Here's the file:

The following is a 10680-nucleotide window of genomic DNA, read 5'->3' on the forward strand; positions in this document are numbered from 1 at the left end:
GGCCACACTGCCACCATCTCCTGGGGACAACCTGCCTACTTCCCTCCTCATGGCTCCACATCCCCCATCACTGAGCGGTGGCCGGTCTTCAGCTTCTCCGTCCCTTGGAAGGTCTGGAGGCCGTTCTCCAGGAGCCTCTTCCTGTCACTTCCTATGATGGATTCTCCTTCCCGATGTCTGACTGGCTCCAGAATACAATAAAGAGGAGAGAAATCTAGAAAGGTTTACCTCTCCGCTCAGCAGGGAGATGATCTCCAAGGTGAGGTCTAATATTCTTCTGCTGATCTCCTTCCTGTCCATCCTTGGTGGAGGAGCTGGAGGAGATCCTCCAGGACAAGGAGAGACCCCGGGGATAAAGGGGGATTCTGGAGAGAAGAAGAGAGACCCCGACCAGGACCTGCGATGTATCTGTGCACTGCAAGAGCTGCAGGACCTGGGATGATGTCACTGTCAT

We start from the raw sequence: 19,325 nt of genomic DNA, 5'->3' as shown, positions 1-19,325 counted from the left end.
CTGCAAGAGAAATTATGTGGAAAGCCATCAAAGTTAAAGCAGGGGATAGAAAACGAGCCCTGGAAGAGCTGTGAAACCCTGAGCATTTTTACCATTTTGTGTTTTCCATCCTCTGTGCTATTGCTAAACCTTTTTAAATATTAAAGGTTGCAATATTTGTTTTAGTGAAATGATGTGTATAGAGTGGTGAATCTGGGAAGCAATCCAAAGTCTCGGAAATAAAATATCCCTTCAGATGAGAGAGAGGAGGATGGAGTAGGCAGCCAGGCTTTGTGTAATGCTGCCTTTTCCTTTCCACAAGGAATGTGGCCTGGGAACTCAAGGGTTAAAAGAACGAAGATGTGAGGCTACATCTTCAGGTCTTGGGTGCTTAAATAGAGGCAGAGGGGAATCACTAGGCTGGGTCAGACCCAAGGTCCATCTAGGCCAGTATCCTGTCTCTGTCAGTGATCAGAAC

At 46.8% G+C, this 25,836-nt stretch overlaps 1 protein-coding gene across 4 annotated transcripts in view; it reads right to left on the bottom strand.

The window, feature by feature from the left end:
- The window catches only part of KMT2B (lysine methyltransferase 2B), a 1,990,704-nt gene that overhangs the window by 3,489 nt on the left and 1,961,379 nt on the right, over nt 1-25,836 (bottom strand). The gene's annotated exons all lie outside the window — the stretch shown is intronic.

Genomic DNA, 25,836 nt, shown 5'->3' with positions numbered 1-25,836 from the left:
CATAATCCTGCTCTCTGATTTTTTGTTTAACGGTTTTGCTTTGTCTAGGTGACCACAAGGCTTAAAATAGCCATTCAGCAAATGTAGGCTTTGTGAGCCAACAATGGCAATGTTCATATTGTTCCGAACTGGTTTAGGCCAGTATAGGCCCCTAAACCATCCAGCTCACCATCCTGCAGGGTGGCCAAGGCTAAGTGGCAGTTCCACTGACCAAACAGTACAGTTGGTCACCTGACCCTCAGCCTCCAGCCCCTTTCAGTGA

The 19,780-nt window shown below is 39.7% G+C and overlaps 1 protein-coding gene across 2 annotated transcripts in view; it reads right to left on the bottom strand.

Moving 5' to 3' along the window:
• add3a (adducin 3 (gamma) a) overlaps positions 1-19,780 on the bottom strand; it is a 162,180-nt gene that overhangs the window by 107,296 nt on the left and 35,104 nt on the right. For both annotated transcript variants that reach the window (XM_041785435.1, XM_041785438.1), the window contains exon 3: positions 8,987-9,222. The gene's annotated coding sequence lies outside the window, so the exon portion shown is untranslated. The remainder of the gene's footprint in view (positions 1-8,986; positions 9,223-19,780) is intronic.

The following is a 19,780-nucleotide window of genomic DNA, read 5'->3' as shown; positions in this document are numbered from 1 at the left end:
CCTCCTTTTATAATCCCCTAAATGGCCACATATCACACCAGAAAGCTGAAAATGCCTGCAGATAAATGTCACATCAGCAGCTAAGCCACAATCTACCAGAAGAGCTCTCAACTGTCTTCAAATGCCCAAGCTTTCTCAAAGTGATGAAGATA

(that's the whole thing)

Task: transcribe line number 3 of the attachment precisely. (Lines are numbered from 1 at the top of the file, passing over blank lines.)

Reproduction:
We start from the raw sequence: 19,325 nt of genomic DNA, 5'->3' as shown, positions 1-19,325 counted from the left end.